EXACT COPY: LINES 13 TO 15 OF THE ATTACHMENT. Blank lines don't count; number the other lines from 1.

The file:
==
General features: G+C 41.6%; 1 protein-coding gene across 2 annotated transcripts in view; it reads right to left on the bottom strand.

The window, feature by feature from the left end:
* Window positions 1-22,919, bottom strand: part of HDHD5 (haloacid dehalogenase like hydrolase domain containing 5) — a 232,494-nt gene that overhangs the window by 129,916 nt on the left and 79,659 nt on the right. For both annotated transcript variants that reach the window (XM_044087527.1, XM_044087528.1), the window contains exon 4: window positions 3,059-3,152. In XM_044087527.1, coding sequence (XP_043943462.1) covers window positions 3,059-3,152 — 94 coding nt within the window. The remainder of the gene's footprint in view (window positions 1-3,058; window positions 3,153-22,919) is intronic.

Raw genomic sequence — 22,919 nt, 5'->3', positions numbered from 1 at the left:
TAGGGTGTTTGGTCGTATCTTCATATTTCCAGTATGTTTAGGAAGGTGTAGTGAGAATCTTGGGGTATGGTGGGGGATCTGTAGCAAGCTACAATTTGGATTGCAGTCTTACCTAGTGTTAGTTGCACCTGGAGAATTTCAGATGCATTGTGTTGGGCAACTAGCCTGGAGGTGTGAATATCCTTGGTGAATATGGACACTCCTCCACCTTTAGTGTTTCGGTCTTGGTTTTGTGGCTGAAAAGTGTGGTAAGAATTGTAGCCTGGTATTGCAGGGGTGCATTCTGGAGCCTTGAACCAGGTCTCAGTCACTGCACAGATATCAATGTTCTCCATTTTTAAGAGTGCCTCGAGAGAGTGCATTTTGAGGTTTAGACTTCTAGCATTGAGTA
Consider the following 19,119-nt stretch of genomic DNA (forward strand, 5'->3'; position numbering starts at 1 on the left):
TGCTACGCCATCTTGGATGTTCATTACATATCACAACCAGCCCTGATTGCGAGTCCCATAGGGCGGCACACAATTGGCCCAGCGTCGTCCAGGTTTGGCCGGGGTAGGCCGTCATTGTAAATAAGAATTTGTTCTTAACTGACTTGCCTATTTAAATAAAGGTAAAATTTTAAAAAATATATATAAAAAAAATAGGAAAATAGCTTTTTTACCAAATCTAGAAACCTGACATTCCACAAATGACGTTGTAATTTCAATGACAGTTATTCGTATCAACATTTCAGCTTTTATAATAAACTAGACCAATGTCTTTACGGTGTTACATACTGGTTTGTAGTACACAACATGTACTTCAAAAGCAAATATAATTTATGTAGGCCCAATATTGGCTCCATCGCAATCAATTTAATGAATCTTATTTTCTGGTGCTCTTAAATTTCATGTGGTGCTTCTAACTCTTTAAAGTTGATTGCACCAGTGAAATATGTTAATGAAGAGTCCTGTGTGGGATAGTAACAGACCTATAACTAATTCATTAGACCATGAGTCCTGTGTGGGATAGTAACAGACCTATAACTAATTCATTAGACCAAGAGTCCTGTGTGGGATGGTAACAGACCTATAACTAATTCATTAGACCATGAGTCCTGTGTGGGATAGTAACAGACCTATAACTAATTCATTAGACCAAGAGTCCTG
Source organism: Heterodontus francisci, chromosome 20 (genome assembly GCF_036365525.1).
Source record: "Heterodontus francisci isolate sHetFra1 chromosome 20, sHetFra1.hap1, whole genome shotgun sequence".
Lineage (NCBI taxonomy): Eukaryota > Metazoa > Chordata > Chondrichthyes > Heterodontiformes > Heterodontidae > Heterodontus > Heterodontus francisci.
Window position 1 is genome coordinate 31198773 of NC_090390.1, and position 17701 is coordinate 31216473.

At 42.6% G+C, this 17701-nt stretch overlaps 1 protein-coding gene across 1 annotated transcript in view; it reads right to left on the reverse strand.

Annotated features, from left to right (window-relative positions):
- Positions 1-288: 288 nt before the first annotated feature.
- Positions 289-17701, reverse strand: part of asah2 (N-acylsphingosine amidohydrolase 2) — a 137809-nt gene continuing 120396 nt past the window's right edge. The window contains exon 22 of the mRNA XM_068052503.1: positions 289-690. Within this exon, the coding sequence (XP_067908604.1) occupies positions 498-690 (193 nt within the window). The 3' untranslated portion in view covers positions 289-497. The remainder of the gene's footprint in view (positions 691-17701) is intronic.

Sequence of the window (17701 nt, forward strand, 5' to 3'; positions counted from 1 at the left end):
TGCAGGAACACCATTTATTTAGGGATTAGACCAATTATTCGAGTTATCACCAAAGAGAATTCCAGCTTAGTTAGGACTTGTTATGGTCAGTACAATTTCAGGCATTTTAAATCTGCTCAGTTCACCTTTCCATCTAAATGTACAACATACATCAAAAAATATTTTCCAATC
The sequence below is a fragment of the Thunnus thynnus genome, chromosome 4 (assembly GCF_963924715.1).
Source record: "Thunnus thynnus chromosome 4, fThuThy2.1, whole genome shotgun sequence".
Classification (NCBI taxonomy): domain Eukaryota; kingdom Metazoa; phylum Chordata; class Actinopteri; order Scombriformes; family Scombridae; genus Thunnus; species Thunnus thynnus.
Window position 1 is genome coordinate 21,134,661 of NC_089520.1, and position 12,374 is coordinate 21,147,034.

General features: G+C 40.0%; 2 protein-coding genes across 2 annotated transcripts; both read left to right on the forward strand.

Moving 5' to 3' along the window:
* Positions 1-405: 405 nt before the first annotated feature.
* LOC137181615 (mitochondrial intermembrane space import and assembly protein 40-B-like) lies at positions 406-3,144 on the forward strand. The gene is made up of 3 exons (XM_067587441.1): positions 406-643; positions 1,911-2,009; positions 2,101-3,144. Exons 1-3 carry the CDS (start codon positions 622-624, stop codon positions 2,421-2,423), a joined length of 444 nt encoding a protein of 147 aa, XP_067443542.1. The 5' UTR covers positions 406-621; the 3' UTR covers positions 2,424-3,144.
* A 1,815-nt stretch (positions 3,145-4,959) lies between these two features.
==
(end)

Annotated features, from left to right (window-relative positions):
- Positions 1-288: 288 nt before the first annotated feature.
- Positions 289-17701, reverse strand: part of asah2 (N-acylsphingosine amidohydrolase 2) — a 137809-nt gene continuing 120396 nt past the window's right edge. The window contains exon 22 of the mRNA XM_068052503.1: positions 289-690. Within this exon, the coding sequence (XP_067908604.1) occupies positions 498-690 (193 nt within the window). The 3' untranslated portion in view covers positions 289-497. The remainder of the gene's footprint in view (positions 691-17701) is intronic.